Mechanical Critters, an Interview with Chico Bicalho
About 6 months ago I discovered the work of Brazilian designer Chico Bicalho in, of all places, the Artist village of Leura in the Blue Mountains of Australia. I was in a rush, but the mechanical critter’s uniqueness probed my consciousness, and drove me to seek out the designer of this wonderful product.
I totally love them and managed to finally get my hands on some last week. My critters, The Cosmojetzs, are a joy to play with, even though they are neither sports car slick, or Apple chic. Instead they are so beautifully honest and simple that it reminds me of the simpler joys in life, like a smile. It reminds me that Design is and has always been about fun, and that we designers often incorrectly take our products and product development work a little too seriously.
Check out this wonderful video of all his designs in action.
With the power of the internet I mange to locate him as I was eager to learn more. An amazingly friendly person, Chico’s interview was frank, honest and as wonderful as his work. I hope you will enjoy it as much as I did speaking to him.
DT: Hello Chico, first of all thank you very much for taking the time off your busy schedule for this interview. I know like most designers we are very eager to jump right into the juicy design bits, but before that, I think it be great for you to share with us a little about your unique background and how you got into design? This would be a wonderful primer that will set-up the framework of your design profession today.
CHICO BICALHO: I have always worked with 3d. When I was a little kid, besides being fascinated with animals of all kinds, I made objects. While kids my age made drawings, I made corky objects. Some were weird, like the time when I was about six years old, and went out of the house where I lived with my mom and dad in Rio, a quiet street with houses, and stumbled on to the corpses of about 6 or 8 rather large rats, poisoned, probably. I then returned home and fetched a can of silver spray paint, and proceeded to paint each rat thoroughly, enjoying the shiny look and texture of the metallic dead rats. Later that day, the rats were removed, and an oval spot of silver paint, with the outline of each rat remained on the asphalt for a few months. Looking back, the piece could be almost looked at as “art”, but I am certain it was just fun.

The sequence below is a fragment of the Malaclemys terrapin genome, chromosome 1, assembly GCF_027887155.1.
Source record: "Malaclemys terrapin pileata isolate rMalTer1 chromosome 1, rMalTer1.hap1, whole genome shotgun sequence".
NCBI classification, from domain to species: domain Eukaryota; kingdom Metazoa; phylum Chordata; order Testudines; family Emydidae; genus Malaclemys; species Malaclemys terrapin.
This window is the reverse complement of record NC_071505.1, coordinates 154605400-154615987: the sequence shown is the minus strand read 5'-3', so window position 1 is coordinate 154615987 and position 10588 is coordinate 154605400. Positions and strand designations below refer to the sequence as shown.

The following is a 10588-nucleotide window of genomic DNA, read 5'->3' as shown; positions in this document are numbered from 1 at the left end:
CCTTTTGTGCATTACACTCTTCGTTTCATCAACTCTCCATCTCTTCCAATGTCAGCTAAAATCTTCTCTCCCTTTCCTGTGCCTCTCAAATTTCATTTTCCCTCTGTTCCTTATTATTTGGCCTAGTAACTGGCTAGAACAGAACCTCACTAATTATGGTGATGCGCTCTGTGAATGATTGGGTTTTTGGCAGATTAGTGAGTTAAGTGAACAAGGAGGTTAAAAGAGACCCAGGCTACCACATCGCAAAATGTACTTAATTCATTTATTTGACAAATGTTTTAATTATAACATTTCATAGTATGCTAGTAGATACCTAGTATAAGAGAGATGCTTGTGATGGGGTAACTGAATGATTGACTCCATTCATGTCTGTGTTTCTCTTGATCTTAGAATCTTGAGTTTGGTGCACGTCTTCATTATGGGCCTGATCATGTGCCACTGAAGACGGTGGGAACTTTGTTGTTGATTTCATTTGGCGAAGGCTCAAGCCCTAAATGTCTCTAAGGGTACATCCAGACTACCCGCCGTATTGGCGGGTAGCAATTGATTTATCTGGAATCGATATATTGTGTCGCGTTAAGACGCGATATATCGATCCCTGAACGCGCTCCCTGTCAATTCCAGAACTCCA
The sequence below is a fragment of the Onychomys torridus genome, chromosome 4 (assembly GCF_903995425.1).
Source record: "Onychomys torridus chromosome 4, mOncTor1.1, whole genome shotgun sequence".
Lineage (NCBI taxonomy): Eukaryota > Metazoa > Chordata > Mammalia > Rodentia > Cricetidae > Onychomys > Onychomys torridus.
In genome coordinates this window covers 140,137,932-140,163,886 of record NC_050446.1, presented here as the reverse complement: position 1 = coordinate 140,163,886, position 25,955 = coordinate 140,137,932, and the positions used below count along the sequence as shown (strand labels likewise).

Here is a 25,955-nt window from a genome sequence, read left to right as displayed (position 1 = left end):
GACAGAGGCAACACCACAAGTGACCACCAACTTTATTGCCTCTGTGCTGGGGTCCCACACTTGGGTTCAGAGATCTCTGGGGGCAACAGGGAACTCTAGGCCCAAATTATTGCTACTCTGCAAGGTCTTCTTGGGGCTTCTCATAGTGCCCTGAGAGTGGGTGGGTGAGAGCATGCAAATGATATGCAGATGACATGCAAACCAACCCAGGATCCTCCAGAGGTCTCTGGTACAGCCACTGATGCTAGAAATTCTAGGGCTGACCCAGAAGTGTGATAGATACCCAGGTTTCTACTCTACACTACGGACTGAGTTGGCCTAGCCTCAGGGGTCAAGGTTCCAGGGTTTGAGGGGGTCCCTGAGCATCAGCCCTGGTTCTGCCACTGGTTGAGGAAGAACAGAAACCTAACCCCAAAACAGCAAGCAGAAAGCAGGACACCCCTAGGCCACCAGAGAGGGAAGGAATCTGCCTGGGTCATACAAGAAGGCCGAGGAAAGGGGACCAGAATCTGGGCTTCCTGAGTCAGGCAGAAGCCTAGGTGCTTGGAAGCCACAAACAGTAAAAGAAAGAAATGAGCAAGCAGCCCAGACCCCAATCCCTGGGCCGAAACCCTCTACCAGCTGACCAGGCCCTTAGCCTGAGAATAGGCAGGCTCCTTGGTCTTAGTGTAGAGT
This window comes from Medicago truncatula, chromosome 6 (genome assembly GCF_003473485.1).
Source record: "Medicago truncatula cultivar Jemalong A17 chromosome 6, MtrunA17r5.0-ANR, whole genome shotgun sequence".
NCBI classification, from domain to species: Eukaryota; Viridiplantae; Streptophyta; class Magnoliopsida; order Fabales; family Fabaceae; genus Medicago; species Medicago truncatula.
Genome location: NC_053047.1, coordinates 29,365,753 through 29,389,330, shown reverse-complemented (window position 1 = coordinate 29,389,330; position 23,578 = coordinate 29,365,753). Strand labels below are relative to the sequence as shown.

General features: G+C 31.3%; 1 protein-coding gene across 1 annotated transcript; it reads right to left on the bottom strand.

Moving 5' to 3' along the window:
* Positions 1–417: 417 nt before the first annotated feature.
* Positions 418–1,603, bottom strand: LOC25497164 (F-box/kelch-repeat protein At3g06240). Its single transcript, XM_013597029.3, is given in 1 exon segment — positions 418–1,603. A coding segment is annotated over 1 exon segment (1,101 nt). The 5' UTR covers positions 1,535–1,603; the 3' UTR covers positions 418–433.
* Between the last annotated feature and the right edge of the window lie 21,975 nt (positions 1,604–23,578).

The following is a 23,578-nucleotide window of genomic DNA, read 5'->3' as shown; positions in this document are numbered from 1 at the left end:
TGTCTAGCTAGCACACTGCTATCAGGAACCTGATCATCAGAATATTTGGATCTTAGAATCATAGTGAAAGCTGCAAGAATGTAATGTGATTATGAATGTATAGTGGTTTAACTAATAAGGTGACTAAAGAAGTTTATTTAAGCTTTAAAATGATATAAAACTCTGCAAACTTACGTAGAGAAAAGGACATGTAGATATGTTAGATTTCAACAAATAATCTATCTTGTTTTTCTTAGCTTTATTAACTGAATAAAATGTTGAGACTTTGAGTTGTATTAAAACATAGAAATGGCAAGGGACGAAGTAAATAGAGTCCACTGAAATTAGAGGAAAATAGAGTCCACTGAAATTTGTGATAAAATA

I built weird boxes with hinged doors leading nowhere, small catacombs for dead lizards, I also melted lead, and dripped it in cold water, cast weird things, built dangerous slides, and played with my mom’s Polaroid camera from an early age. Later, I studied sculpture at RISD (Rhode Island School of Design), and, ironically, the sculptures I made were absolutely flat, and 2d. I became interested in public, site specific art, working with large painted areas on grass, working with different forms of light projection, and, eventually, came to the conclusion that sculpture and photography were the same thing, since one always (or almost always) photographs objects that have mass. I then got a MFA in photography from NYU realizing I would eventually have to earn a living.
I made over 4,500 Critters by hand, and sold them to two stores only; MXYPLYZYK in the West Village, and The Guggenheim Museum Store.
I did manage to live as a portrait, and architectural photographer since about ’87, and in ’92 I began to develop the windups now distributed by Kikkerland Design. Critter, the first one, began its wired existence as a hand made product, based on a Japanese gearbox bought in quantities from a surplus store on Canal St. NY called Canal Surplus, now defunct. I made over 4,500 Critters by hand, and sold them to two stores only; MXYPLYZYK in the West Village, and The Guggenheim Museum Store. Since 1997, Kikkerland Design began to distribute Critter, and production moved to China. Since then all other windups sprouted, and, in the near future, LE PINCH, and MXYKIKKER will be introduced, bringing the total models to 17.
DT: Wow I love the story about the Metallic rats! I can see you had a great inherent curiosity about life and things when you were a child. For my next question I like you to share your passions, and what inspires you as a designer?